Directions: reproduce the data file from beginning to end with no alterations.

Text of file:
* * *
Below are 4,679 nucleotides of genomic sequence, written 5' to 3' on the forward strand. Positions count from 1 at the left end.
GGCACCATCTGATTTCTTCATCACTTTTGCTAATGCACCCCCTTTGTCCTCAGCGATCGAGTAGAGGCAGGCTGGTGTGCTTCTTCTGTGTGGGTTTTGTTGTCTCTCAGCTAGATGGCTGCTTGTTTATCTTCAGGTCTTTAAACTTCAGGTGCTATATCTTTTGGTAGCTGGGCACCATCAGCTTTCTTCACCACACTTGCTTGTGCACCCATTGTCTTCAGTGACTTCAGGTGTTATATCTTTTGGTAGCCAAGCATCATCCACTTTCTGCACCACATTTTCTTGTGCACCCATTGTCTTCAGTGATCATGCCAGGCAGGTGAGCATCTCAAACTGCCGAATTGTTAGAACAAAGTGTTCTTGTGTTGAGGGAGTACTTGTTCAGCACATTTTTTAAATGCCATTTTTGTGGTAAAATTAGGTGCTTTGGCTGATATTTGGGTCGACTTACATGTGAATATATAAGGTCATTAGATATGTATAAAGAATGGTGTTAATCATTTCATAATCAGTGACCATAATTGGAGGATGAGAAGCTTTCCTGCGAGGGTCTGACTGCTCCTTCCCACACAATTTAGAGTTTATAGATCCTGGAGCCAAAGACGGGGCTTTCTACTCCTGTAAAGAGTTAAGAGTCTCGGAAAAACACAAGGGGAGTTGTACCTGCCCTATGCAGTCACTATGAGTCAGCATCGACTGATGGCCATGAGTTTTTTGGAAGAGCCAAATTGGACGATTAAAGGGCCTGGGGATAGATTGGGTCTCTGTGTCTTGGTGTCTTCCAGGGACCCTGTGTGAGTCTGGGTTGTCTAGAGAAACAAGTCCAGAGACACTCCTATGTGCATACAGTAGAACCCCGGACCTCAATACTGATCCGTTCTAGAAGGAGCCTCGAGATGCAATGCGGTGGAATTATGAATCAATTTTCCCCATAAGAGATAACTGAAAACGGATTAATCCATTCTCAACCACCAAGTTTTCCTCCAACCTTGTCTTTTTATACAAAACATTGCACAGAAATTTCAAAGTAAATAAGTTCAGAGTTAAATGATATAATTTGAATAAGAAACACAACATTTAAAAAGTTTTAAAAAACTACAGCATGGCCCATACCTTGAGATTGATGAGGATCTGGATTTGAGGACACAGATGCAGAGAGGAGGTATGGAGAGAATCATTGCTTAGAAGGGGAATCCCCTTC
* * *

Below are 4,679 nucleotides of genomic sequence, written 5' to 3' on the forward strand. Positions count from 1 at the left end.
GGCACCATCTGATTTCTTCATCACTTTTGCTAATGCACCCCCTTTGTCCTCAGCGATCGAGTAGAGGCAGGCTGGTGTGCTTCTTCTGTGTGGGTTTTGTTGTCTCTCAGCTAGATGGCTGCTTGTTTATCTTCAGGTCTTTAAACTTCAGGTGCTATATCTTTTGGTAGCTGGGCACCATCAGCTTTCTTCACCACACTTGCTTGTGCACCCATTGTCTTCAGTGACTTCAGGTGTTATATCTTTTGGTAGCCAAGCATCATCCACTTTCTGCACCACATTTTCTTGTGCACCCATTGTCTTCAGTGATCATGCCAGGCAGGTGAGCATCTCAAACTGCCGAATTGTTAGAACAAAGTGTTCTTGTGTTGAGGGAGTACTTGTTCAGCACATTTTTTAAATGCCATTTTTGTGGTAAAATTAGGTGCTTTGGCTGATATTTGGGTCGACTTACATGTGAATATATAAGGTCATTAGATATGTATAAAGAATGGTGTTAATCATTTCATAATCAGTGACCATAATTGGAGGATGAGAAGCTTTCCTGCGAGGGTCTGACTGCTCCTTCCCACACAATTTAGAGTTTATAGATCCTGGAGCCAAAGACGGGGCTTTCTACTCCTGTAAAGAGTTAAGAGTCTCGGAAAAACACAAGGGGAGTTGTACCTGCCCTATGCAGTCACTATGAGTCAGCATCGACTGATGGCCATGAGTTTTTTGGAAGAGCCAAATTGGACGATTAAAGGGCCTGGGGATAGATTGGGTCTCTGTGTCTTGGTGTCTTCCAGGGACCCTGTGTGAGTCTGGGTTGTCTAGAGAAACAAGTCCAGAGACACTCCTATGTGCATACAGTAGAACCCCGGACCTCAATACTGATCCGTTCTAGAAGGAGCCTCGAGATGCAATGCGGTGGAATTATGAATCAATTTTCCCCATAAGAGATAACTGAAAACGGATTAATCCATTCTCAACCACCAAGTTTTCCTCCAACCTTGTCTTTTTATACAAAACATTGCACAGAAATTTCAAAGTAAATAAGTTCAGAGTTAAATGATATAATTTGAATAAGAAACACAACATTTAAAAAGTTTTAAAAAACTACAGCATGGCCCATACCTTGAGATTGATGAGGATCTGGATTTGAGGACACAGATGCAGAGAGGAGGTATGGAGAGAATCATTGCTTAGAAGGGGAATCCCCTTC